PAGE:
|Matthew Henry's Concise Commentary|
21:10-20 We have here the removes of the children of Israel, till they came to the plains of Moab, from whence they passed over Jordan into Canaan. The end of their pilgrimage was near. They set forward. It were well if we did thus; and the nearer we come to heaven, were so much the more active and abundant in the work of the Lord. The wonderful success God granted to his people, is here spoken of, and, among the rest, their actions on the river Arnon, at Vaheb in Suphah, and other places on that river. In every stage of our lives, nay, in every step, we should notice what God has wrought for us; what he did at such a time, and what in such a place, ought to be distinctly remembered. God blessed his people with a supply of water. When we come to heaven, we shall remove to the well of life, the fountain of living waters. They received it with joy and thankfulness, which made the mercy doubly sweet. With joy must we draw water out of the wells of salvation, Isa 12:3. As the brazen serpent was a figure of Christ, who is lifted up for our cure, so is this well a figure of the Spirit, who is poured forth for our comfort, and from whom flow to us rivers of living waters, Joh 7:38,39. Does this well spring up in our souls? If so, we should take the comfort to ourselves, and give the glory to God. God promised to give water, but they must open the ground. God's favours must be expected in the use of such means as are within our power, but still the power is only of God.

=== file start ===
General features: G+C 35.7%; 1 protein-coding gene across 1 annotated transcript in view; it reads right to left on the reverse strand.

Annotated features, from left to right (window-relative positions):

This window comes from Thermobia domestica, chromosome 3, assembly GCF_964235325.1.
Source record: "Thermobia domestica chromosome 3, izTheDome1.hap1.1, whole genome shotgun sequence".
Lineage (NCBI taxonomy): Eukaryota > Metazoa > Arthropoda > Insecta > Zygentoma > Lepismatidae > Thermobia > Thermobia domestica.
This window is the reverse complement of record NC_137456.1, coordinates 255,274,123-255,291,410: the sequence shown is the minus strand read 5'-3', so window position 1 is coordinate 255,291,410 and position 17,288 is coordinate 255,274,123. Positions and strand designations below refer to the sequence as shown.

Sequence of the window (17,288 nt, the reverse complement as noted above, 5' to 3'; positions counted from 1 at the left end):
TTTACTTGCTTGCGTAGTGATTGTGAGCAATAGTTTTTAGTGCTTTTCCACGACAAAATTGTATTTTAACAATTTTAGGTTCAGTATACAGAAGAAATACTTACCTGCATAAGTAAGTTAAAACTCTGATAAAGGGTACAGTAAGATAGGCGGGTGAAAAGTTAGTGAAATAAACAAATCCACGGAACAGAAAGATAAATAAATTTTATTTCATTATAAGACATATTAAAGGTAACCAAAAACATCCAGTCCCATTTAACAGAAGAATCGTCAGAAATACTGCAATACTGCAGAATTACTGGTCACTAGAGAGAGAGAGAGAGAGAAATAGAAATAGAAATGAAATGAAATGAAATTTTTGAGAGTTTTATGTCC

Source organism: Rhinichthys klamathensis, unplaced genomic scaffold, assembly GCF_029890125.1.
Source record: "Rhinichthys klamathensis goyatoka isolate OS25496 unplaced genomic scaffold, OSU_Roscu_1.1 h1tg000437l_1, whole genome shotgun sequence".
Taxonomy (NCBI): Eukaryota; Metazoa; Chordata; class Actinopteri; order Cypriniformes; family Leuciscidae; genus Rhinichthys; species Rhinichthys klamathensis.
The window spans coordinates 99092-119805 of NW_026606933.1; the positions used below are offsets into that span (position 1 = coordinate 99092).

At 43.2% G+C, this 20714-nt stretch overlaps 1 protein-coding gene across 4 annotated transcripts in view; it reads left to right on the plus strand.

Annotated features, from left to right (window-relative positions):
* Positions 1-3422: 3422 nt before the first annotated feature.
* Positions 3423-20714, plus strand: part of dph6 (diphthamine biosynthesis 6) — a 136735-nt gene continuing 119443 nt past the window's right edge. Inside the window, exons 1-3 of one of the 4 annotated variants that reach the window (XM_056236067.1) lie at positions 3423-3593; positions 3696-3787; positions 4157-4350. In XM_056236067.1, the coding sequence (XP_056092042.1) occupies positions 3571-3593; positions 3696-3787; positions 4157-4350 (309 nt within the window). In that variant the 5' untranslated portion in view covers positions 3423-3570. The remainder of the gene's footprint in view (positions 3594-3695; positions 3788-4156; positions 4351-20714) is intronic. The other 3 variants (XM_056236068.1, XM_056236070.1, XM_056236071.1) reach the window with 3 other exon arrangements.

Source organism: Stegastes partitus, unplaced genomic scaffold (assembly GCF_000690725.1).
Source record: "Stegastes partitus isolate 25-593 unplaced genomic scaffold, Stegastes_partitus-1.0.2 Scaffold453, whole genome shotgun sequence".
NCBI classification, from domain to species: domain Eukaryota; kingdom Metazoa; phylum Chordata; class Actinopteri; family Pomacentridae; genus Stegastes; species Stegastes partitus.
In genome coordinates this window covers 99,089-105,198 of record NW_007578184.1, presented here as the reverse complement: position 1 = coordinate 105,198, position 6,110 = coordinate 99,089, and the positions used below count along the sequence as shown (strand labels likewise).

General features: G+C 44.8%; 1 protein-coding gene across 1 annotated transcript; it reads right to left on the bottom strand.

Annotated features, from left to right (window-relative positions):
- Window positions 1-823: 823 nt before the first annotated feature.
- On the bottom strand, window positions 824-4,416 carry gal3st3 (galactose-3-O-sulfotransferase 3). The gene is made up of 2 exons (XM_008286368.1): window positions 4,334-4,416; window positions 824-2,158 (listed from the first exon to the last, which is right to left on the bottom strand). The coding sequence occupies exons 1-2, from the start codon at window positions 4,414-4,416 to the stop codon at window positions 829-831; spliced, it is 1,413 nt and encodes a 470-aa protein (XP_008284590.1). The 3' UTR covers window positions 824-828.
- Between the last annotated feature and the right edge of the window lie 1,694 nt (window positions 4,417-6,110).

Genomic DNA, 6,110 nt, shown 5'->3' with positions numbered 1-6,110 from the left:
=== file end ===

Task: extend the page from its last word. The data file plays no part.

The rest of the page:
Verse 20. - And from Bamoth in the valley, that is in the country of Moab, to the top of Pisgah. The original runs simply thus: "And from Bamoth - the valley which in the field - Moab - the top - Pisgah." It may therefore be read, "And from the heights to the valley that is in the field of Moab, viz., the top of Pisgah." The "field" of Moab (Septuagint, ἐν τῷ πεδίῳ) was no doubt the open, treeless expanse north of Arnon, drained by the Wady Waleh, which had formerly belonged to Moab. Pisgah ("the ridge") was a part of the Abarim ranges west of Heshbon, from the summit of which the first view is gained of the valley of Jordan and the hills of Palestine (cf. Numbers 33:47; Deuteronomy 3:27; Deuteronomy 34:1). Which looketh toward Jeshimon. Jeshimon, or "the waste," seems to mean here that desert plain on the north-east side of the Salt Sea now called the Ghor el Belka, which included in its barren desolation the southernmost portion of the Jordan valley.
Gill's Exposition of the Entire Bible
And from Bamoth, in the valley,.... Or rather "to the valley", as the Targum of Onkelos, since Bamoth signifies high places; though, according to the Jerusalem Talmud (o), Bamoth, Baal, which seems to be the same place, was in a plain:
that is in the country of Moab; the valley belonged to Moab, into which Israel came:
to the top of Pisgah; not that the valley reached to the top, nor did the children of Israel go to the top of it, only Moses, but rather to the bottom, which indeed is meant; for it intends the beginning of it, where Pisgah, which was an high mountain near the plains of Moab, began, and which was properly the foot of it:
which looketh towards Jeshimon; that is, Pisgah, as Jarchi rightly interprets it, which looked over a place called Jeshimon; and which signifies a wilderness, and is no other indeed than the wilderness of Kedemoth, Deuteronomy 2:26 for from thence the following messengers were sent.
(o) Sheviith, fol. 38. 4.
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